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Terra Incognita



Solo exhibition at Chelouche Gallery, Tel Aviv

Curator: Avi Lubin


Photos: Elad Sarig


Interview in Guernica Magazine of Art and Politics, Helen Bartley, Aug 2012 


NY Arts, essay by Avi Lubin, June 2012 


Preserved, essay by Avi Lubin, 15.2.13



Curator's text:


In his exhibition “Terra Incognita” in Chelouche Gallery for contemporary art in Tel-Aviv, Tomer Sapir features quasi-organic configurations which constantly evolve, blurring the boundaries between the bustling present and the prehistorical past. Relics and fossils of creatures from an invented prehistoric era awaken into an implausible present. Despite the fossils’ static quality, something bubbles under the surface. While some of the “findings” looks as if were taken from a prehistoric time, it seems that others contain organic values from the present such as mould.


The viewer transpires in a suspended present, between a catastrophe that may have already occurred (the skeleton of an upside-down carcass, traces of an epidemic, a natural catastrophe or a manmade disaster) and an imminent danger (seductive traps, a venomous sting, cocoons about to hatch at any minute, a bulb taking shape within the upturned skeleton, possibly a toxin possibly a parasite).


In this exhibition Sapir continues his ongoing project “Research for the Full Crypto-Taxidermical Index,” a coming into being lexicon of objects. The term “crypto-taxidermy” alludes to the embalming of animals that are not part of the official zoological index. Sapir’s cataloguing system undermines familiar systems of classification and distorts coherency and differentiated meaning. The objects in Sapir’s lexicon are mutations suspended between the organic and the artificial, the seductive and the threatening. One cannot always know which object was gathered from nature, which is an outcome of toiling work in the studio and which was transformed and disrupted.


That project was set in motion in the exhibition “Shelf life” in Haifa Museum of Art (curators: Tami Katz-Freiman and Rotem Ruff). It was an interim summing up after three years of sculpturing work in his studio/lab, elaborating his engagement with cryptids, animals for which there is no scientific proof and which are not identified in the official zoological index. Sapir carefully arranged the objects in a system of vitrines composed of shelves, drawers and cabinets. That display was reminiscent of natural history, pre-history or archeology museum displays, yet without any classificatory principle, what undermined any attempt at coherence or order. By organizing the fictional organic configurations he examined the overlapping of biological and synthetic elements and attempted to come up with the chemical formula for combining them.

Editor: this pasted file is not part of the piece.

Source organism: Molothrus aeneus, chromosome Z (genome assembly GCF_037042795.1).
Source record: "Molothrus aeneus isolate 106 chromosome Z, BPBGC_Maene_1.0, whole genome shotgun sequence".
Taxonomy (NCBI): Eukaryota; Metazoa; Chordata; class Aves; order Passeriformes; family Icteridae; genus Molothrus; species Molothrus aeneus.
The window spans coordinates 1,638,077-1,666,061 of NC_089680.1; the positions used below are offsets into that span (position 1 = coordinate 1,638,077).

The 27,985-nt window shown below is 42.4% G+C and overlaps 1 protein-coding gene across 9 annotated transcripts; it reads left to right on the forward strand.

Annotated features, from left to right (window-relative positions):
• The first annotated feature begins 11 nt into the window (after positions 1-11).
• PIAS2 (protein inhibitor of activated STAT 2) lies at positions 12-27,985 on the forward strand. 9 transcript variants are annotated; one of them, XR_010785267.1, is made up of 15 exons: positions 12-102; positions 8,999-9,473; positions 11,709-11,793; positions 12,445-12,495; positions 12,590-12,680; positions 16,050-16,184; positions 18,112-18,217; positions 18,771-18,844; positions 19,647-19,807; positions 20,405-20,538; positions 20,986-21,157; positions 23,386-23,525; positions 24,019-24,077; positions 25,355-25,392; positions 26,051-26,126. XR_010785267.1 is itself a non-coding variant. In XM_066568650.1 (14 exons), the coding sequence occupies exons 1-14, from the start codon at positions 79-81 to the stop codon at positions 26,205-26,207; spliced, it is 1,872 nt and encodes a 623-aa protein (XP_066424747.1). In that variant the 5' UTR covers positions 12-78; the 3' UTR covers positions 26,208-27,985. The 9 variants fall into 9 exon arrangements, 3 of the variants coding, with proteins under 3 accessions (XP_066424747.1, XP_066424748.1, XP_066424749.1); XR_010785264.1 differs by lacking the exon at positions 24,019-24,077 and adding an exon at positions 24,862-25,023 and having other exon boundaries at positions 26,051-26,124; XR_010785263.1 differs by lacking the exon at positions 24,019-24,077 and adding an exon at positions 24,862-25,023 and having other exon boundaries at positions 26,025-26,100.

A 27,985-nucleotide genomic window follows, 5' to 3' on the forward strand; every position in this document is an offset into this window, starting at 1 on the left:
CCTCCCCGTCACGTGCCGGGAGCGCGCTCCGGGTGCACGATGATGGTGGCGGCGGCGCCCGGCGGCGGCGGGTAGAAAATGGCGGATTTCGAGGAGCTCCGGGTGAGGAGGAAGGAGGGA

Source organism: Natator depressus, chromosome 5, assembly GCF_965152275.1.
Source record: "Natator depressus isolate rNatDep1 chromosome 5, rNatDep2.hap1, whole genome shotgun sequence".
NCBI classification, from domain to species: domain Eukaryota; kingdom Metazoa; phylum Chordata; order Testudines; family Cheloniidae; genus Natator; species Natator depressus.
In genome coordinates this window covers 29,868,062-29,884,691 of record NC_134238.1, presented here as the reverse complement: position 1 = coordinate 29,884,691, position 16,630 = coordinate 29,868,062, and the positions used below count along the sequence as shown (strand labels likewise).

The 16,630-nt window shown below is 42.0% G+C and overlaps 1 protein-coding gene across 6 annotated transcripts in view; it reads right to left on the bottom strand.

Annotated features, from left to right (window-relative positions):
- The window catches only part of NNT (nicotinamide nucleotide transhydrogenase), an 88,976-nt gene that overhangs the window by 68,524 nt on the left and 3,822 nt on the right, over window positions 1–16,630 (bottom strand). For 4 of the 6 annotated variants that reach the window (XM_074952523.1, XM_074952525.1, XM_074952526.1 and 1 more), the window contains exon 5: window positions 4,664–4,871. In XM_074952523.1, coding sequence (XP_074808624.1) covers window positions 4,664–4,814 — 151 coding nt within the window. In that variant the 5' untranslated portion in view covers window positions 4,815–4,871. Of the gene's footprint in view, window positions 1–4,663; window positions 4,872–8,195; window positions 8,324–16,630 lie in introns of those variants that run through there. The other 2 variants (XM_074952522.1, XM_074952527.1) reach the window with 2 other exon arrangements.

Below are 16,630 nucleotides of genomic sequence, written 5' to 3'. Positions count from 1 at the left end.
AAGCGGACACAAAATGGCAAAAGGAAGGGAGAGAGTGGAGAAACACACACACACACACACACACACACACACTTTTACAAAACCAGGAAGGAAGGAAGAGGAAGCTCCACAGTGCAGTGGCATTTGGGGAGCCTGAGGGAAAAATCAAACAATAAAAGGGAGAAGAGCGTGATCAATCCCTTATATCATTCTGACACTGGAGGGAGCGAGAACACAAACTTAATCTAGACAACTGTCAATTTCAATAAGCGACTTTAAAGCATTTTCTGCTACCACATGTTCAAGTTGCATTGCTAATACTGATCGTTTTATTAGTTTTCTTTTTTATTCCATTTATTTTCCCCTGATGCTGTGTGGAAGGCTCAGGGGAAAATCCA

The second significant beat of that project was shown in the exhibition “The End of History” in Künstlerhaus Speckstraße and Kutscherhäuser, Hamburg. In it Sapir turned objects from his coming into being lexicon into two-dimensional images through a slide projection. That projection did not only function as a means of documentation, but also created a distance between the viewer and the objects and intensified the illusion of a didactic work which is based on research and knowledge.


Terra incognita is in fact the third significant beat of this ongoing project. Terra incognita (unknown land) is a Latin term used by cartographers to demarcate areas of land yet unmapped or undocumented. These territories were marked in medieval maps of the world by painterly depictions of mythological beasts, at times with the added inscription: “HC SVNT DRACONES” (Here be Dragons).


In this exhibition Sapir decided to return to intimate individual sculptures. He waived the use of vitrines and presented his cryptids focusing on a critical and compressed moment in a manner which challenges the ability to differentiate between a journey into a fictive arena, a visit to a natural history museum, and a visit to an art gallery. The world introduced by Sapir is underlain by a duality between the use or imitation of nature (the findings of a researcher, gathered leftovers or findings, traces of what once was) and what is quintessentially man-made (sculptural works, use of synthetic materials). It is precisely this dichotomy, however, which makes for a space and time where Sapir’s sculptures/creatures may exist, a gray area which sustains a tension between history, mythology, and fiction.


Avi Lubin





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